ABSTRACT

Despite improved awareness of work‐related diseases and preventive measures, many workers are still at high risk of developing occupational hypersensitivity airway diseases. This stems from a lack of knowledge of bioaerosol composition and their potential effects on human health. Recently, archaea species were identified in bioaerosols, raising the possibility that they play a major role in exposure‐related pathology. Specifically, Methanosphaera stadtmanae (MSS) and Methanobrevibacter smithii (MBS) are found in high concentrations in agricultural environments and respiratory exposure to crude extract demonstrates immunomodulatory activity in mice. Nevertheless, our knowledge of the specific impact of methanogens exposure on airway immunity and their potential to induce airway hypersensitivity responses in workers remains scant. Analysis of the lung mucosal response to methanogen crude extracts in mice demonstrated that MSS and MBS predominantly induced TH17 airway inflammation, typical of a type IV hypersensitivity response. Furthermore, the response to MSS was associated with antigen‐specific IgG1 and IgG2a production. However, despite the presence of eosinophils after MSS exposure, only a weak TH2 response and no airway hyperresponsiveness were observed. Finally, using eosinophil and mast cell‐deficient mice, we confirmed that these cells are dispensable for the TH17 response to MSS, although eosinophils likely contribute to the exacerbation of inflammatory processes induced by MSS crude extract exposure. We conclude that, as MSS induces a clear type IV hypersensitivity lung response, it has the potential to be harmful to workers frequently exposed to this methanogen, and that preventive measures should be taken to avoid chronic hypersensitivity disease development in workers.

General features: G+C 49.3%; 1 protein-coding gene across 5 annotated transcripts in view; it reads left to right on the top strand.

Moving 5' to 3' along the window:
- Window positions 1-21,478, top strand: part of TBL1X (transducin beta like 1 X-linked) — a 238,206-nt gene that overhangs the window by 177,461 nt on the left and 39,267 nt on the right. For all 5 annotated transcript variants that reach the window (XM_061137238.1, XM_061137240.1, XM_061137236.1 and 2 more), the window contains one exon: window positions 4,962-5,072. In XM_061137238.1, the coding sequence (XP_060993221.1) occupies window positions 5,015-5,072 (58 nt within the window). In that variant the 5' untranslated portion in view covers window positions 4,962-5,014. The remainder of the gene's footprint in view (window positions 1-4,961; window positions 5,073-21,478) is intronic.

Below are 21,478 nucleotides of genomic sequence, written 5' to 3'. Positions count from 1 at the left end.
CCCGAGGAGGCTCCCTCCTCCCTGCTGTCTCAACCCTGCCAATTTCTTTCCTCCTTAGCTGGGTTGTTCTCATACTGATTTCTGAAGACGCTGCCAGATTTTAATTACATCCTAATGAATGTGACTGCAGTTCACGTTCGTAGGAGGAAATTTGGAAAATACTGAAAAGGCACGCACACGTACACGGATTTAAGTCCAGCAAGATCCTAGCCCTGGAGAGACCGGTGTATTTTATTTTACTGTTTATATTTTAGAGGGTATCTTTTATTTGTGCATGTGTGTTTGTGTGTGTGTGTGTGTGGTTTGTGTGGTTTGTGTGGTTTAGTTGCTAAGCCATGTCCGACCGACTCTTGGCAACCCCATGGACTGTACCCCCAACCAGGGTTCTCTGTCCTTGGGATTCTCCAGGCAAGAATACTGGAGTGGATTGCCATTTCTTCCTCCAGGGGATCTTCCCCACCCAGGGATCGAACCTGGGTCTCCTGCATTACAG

No MeSH data available.


Related in: MedlinePlus